Scholarship for the PhD in Medical Sciences in the field of Neuroscience for the PhD Research...

Updated: 6 months ago
Deadline: 13 Dec 2021

The PhD in Medical Sciences:

The University of Nicosia Medical School offers the degree PhD in Medical Sciences. The degree is awarded to students who successfully complete an independent research programme that breaks new ground in the chosen field of study. The PhD programme aspires to empower students to become independent researchers, thus advancing innovation and development.

The Research Project:

We are currently inviting application through a competitive process for high calibre candidates to apply for one PhD Scholarship in the field of Neuroscience. The successful candidate will enrol on the PhD programme in Medical Sciences and will work under the Supervision of Dr Avgis Hadjipapas, Professor of Neuroscience and Research Methods at the University of Nicosia Medical School. The project is based on an international collaboration between the University of Nicosia Medical School, (UN) the University Maastricht University Medical Center (MUMC), Maastricht University (MU) and McGill University (McGill U).

Project Description:

Characterization of circadian rhythm modulations in intracranial EEG and their relationship to seizure onsets in focal epilepsy

Background, rationale and objectives: Epilepsy affects roughly 1% of the population, and about a third of patients have unpredictable seizures which cannot be adequately controlled with medication (Kuhlmann et al., 2018). Therefore, better understanding of seizure generation and improving seizure predictability are central goals in epilepsy research to prevent seizures from occurring. Recent investigations by our own (Mitsis et al., 2020) and other groups (Leguia et al., 2021) have shown that seizure onsets exhibit a tight correlation to certain phases of circadian rhythms, which leads to improved seizure predictability (Karoly et al., 2017). However, our previous work (Mitsis et al., 2020) also raised questions as to the spatial-scale of the EEG state, which best captures this correlation. Interestingly, using surface EEG we found that global measures of brain states are more correlated to seizure onset than local EEG measures. However, this work utilized an indirect estimate of the local brain state obtained by surface EEG, which may have not been sensitive and specific enough to capture relevant epileptogenic activity sufficiently. In this project, and based on a collaboration formed between the University of Nicosia Medical School (UN), Maastricht University Medical Center (MUMC), Maastricht University (MU), and McGill University (McGill U), we will address this question by examining intracranial recordings provided by the MUMC partner, obtained directly from the area of the suspected epileptogenic focus. We will then employ a battery of time series analysis methods to obtain a faithful characterization of the circadian modulations of the local brain state. This will include measures obtained by singular spectrum decomposition, measures of dynamic complexity of the time series, as well as measures derived by graph theory. We will then characterize the phase coupling (phase correlation) of the such characterized local brain state to seizure onsets using circular statistics. This correlation will then be compared to the one obtained from the global brain state as estimated from surface EEG recordings. This will inform both important pathophysiological questions in terms of the extent of the functional seizure generating network but also practical questions related to what EEG recording modality is likely to be most useful in terms of seizure predictability. Further, analysis of this correlation at the level of individual patient recordings will inform the feasibility of seizure forecasting informed by circadian rhythms. Successful candidates will benefit from interacting with an international and interdisciplinary consortium of neuroscientists, neurologists and engineers throughout the duration of the project.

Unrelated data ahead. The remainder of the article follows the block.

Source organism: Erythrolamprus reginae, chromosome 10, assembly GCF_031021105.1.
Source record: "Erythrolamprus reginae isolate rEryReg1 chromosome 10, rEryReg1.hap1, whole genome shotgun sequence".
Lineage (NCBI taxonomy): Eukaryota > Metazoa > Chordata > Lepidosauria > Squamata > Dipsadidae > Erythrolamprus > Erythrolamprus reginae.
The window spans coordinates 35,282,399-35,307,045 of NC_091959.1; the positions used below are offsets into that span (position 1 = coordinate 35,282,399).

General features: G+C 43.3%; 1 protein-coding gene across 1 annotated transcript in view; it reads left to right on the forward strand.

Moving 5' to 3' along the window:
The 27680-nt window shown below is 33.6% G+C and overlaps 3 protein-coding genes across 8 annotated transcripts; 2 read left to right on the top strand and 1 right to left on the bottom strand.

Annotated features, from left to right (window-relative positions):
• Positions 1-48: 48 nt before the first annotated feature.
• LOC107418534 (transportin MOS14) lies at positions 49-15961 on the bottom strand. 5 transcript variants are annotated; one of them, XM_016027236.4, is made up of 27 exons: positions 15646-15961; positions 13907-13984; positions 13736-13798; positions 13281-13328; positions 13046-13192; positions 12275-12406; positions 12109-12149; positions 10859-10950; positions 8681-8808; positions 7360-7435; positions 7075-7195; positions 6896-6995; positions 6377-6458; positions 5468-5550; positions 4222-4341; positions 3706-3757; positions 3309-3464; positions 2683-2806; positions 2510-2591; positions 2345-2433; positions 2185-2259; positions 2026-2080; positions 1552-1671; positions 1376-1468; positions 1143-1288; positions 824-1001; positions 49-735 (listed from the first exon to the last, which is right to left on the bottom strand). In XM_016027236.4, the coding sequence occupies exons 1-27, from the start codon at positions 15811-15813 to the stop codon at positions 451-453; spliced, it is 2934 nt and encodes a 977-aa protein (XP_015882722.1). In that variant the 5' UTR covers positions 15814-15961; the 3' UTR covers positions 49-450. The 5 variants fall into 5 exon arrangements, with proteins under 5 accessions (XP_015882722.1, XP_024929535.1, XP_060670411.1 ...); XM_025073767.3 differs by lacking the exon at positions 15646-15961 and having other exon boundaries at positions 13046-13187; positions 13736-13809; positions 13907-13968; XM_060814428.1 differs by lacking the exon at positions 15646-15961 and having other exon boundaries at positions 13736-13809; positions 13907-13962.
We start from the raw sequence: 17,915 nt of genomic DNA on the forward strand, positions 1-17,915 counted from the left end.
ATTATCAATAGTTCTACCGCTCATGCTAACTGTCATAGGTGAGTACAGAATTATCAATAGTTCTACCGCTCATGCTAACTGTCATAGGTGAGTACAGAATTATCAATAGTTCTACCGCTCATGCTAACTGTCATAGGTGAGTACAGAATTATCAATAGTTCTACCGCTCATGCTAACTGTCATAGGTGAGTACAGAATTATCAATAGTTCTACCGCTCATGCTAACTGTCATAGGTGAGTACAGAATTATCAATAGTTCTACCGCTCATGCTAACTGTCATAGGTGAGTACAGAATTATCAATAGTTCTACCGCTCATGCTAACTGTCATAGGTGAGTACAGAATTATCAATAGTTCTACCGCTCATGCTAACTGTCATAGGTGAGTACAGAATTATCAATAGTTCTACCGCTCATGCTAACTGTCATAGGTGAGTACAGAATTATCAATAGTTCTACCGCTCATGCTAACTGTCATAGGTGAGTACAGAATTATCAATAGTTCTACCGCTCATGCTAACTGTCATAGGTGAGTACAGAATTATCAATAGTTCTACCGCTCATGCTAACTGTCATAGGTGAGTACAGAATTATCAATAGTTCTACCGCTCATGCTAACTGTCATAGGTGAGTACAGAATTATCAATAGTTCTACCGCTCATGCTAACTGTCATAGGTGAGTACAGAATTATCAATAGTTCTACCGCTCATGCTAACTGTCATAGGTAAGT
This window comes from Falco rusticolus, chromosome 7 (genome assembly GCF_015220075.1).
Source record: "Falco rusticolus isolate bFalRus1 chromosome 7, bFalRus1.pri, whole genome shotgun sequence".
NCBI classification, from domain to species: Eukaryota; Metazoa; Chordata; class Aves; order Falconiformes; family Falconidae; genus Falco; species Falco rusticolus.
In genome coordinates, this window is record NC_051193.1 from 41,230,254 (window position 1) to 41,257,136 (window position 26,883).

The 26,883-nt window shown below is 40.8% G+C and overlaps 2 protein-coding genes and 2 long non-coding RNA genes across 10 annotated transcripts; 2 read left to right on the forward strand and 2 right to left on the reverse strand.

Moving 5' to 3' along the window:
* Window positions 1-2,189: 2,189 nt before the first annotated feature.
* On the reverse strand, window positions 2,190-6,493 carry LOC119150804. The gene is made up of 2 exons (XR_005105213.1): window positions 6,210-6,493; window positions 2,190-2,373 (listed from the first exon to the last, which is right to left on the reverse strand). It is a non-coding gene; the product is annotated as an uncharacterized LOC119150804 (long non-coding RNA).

Karoly, P.J., Ung, H., Grayden, D.B., Kuhlmann, L., Leyde, K., Cook, M.J., Freestone, D.R., 2017. The circadian profile of epilepsy improves seizure forecasting. Brain 140, 2169–2182.

Kuhlmann, L., Lehnertz, K., Richardson, M.P., Schelter, B., Zaveri, H.P., 2018. Seizure prediction — ready for a new era. Nat. Rev. Neurol.

Leguia, M.G., Andrzejak, R.G., Rummel, C., Fan, J.M., Mirro, E.A., Tcheng, T.K., Rao, V.R., Baud, M.O., 2021. Seizure Cycles in Focal Epilepsy. JAMA Neurol. In press, 1–10.

Mitsis, G.D., Anastasiadou, M.N., Christodoulakis, M., Papathanasiou, E.S., Papacostas, S.S., Hadjipapas, A., 2020. Functional brain networks of patients with epilepsy exhibit pronounced multiscale periodicities, which correlate with seizure onset. Hum. Brain Mapp. hbm.24930.

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